While you don’t have to bury a wire around your yard, which is a huge boon, there’s still some setup work here.. This is something that I see get glossed over a lot in robot mower reviews. It can be tricky to find the ideal location for the base station’s RTK antenna and the mower’s charging station. This is true of both the Navimow and Luba 2. The antennas and charging station need power, as well as an unobstructed view of the sky. Depending on where your outside outlets are located, and what your house and surrounding situation looks like (lots of trees?), this can be a big challenge.

For the Navimow, you only need one power plug to power both the mower’s charging station and the RTK antenna. The reason? The RTK antenna is connected by a long extension wire to the charging station. While it’s nice that you only need one outlet, the issue is that you may have to string the wire to the antenna across your lawn to get a clear signal somewhere. That means stretching a wire right along the path the mower might need to mow. Just like the previous generation of robot mowers with a perimeter wire, this could easily get cut or damaged. Or in my case last year when I was a beta tester, chewed threw by a hungry chipmunk.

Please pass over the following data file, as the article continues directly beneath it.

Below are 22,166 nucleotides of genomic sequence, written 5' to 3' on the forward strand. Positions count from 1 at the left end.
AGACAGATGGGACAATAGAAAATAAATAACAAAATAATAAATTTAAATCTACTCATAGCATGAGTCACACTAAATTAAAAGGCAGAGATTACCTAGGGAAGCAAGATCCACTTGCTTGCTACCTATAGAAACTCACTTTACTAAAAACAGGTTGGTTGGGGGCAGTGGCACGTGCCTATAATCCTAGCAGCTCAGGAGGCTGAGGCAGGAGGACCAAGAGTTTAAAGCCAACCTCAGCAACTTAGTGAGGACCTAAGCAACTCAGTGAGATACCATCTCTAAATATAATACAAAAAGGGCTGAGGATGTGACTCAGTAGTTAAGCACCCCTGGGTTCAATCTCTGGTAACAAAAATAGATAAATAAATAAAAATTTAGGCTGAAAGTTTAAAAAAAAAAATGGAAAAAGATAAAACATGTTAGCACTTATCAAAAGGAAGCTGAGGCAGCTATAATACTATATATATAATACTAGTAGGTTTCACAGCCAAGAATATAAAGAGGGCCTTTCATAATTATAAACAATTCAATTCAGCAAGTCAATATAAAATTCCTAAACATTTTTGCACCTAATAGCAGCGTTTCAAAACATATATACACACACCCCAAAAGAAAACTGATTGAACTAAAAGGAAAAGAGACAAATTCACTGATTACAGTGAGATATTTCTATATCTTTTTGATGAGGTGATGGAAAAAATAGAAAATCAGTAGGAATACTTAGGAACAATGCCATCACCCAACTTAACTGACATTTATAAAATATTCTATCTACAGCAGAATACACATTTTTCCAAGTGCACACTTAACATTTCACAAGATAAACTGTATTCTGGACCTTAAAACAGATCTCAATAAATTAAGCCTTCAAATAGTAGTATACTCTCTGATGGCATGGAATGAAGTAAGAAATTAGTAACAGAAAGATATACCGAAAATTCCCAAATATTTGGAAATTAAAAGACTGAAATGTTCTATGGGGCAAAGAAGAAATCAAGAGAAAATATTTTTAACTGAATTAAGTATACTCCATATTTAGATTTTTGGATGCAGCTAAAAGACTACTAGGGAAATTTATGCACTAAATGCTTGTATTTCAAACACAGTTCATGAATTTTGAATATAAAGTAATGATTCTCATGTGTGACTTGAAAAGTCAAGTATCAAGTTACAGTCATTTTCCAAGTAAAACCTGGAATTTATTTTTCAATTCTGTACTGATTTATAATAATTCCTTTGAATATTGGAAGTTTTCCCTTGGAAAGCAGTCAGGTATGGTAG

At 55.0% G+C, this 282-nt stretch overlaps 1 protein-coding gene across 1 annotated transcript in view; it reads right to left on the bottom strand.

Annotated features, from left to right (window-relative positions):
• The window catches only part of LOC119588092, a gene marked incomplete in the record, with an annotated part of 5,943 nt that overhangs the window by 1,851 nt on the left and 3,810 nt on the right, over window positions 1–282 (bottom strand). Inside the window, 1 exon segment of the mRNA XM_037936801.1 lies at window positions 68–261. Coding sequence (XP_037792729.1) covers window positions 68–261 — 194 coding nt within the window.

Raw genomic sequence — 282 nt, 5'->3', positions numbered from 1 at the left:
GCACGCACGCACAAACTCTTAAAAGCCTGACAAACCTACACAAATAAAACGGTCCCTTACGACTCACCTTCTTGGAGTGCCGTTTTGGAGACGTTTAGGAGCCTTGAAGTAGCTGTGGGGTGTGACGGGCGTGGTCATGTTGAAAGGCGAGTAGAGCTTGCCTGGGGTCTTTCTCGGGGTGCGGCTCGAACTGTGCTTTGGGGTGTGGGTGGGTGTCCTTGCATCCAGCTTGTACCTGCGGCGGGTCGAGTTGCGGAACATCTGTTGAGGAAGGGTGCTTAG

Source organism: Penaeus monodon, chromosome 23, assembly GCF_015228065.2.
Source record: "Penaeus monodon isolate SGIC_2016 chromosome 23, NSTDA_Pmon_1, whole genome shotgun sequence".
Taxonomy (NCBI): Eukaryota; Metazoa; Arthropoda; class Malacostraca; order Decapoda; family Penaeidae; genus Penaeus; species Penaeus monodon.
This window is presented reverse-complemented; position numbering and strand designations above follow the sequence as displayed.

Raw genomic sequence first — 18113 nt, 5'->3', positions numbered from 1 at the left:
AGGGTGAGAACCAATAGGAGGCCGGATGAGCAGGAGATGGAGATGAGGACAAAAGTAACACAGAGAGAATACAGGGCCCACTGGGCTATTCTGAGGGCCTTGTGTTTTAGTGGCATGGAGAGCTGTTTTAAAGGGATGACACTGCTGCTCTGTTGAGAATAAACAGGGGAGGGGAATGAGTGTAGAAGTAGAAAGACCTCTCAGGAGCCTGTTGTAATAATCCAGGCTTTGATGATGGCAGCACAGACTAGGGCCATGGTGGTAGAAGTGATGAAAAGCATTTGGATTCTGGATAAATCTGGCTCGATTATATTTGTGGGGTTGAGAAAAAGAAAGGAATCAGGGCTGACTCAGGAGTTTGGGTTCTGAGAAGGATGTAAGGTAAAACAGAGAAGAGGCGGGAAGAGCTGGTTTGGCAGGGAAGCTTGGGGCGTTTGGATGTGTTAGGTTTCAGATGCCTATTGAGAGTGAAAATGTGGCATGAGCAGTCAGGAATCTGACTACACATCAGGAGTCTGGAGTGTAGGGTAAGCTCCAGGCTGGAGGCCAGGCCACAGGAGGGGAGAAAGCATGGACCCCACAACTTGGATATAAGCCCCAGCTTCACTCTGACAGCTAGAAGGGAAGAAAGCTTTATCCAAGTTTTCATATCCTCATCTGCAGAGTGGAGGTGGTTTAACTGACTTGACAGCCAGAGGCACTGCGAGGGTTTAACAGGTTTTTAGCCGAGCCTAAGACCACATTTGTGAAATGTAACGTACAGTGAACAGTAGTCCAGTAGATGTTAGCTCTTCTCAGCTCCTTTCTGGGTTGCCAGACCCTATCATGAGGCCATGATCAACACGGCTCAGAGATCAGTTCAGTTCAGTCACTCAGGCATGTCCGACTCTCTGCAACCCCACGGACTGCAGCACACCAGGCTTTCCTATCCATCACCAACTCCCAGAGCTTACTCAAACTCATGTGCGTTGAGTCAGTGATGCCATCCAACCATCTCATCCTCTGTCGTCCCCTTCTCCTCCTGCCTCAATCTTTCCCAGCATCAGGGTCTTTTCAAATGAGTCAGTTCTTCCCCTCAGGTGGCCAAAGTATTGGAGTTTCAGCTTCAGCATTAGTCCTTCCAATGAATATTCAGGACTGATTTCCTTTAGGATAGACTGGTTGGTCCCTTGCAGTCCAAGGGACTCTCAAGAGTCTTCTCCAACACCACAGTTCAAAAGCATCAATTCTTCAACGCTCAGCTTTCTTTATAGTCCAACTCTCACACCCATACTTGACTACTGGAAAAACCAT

Thankfully, in my case I have an outlet located in a great location, which makes it easy to keep the wires off the lawn and in relative safety. These mowers all come with some kind of pole you can use and stab into the ground to secure it. For my Navimow I was able to attach the antenna to a mount on the side of my house. That’s ideally what you’d want to do. It keeps it out of the way, clear line of sight to the sky, and safe.

This is where the Luba 2 actually comes out slightly ahead.